Captain Clipperton sailed from Macao to Batavia, in his own ship the Success, after she was sold; and got a passage to Europe in a Dutch ship. He arrived at Galway in Ireland, where he left his family, in June, 1722; being then in a very bad state of health, partly occasioned by his great fatigues, but chiefly through the concern he was under for the loss sustained by his owners in this unfortunate enterprize. It may be objected, that he ought to have returned from Holland to England, to give his owners the best account in his power respecting the events of the voyage. But, as he sent home their moiety of the profits in the Portugueze ship, which, had it not been destroyed by the way, had nearly covered the expence of fitting out the Success, taking in the money she sold for; and if we consider the reduced state of his health when he went to Galway, where he did not live above a week, he may well be excused for this step.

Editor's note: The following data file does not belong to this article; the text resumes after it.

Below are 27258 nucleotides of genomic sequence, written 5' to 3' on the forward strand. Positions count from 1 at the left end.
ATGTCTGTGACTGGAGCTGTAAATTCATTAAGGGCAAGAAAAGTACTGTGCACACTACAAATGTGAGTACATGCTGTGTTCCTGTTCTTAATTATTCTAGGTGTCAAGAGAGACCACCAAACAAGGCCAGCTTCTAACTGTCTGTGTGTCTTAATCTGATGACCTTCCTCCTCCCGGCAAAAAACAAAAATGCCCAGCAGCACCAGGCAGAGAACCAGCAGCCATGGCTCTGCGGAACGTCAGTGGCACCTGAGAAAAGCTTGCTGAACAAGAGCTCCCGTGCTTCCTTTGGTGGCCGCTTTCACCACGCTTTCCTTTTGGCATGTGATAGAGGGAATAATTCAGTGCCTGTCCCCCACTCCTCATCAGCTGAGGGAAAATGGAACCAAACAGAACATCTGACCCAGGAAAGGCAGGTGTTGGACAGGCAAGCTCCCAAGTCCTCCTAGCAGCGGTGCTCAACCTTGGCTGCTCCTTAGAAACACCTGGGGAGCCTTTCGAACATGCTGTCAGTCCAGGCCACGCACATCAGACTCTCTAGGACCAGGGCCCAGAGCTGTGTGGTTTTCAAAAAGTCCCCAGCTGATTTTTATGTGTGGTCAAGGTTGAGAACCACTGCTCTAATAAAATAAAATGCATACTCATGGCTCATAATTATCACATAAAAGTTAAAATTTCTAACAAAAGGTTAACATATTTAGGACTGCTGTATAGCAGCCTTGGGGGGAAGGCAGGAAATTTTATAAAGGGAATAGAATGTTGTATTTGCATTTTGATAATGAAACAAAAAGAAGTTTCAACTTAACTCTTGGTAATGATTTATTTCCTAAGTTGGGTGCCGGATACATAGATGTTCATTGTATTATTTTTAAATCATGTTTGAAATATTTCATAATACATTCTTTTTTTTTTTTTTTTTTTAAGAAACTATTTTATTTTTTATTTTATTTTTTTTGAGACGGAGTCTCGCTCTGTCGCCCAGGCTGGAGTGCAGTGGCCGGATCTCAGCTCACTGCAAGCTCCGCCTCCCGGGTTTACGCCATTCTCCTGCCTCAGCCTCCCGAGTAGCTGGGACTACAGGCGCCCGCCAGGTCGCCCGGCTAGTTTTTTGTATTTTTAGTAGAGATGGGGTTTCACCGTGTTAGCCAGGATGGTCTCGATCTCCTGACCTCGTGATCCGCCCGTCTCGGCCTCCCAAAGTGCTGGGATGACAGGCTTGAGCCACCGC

VOYAGE ROUND THE WORLD BY CAPTAIN GEORGE SHELVOCKE, IN 1719-1722.
In the introduction to the former voyage, a sufficient account has been given of the motives on which the expedition was founded, and the original plan of acting under an imperial commission; together with motives for changing this plan, and the reason of advancing Captain Clipperton to the chief command. In the new scheme of the voyage, Captain Shelvocke retained the command of the Speedwell, carrying twenty-four guns and 106 men, Mr Simon Hately being his second captain, an officer who has a good character given of him in the account of the former voyage by Captain Rogers. The marines were under the command of Captain William Betagh. Captain Shelvocke has himself written an account of the expedition, and another was published by Captain Betagh, so that the following narrative is composed from both. Shelvocke’s narrative is, strictly speaking, an apology for his own conduct, yet contains abundance of curious particulars, written in an entertaining style, and with an agreeable spirit; while the other is written with much acrimony, and contains heavy charges against Captain Shelvocke, yet contains many curious circumstances.—Harris.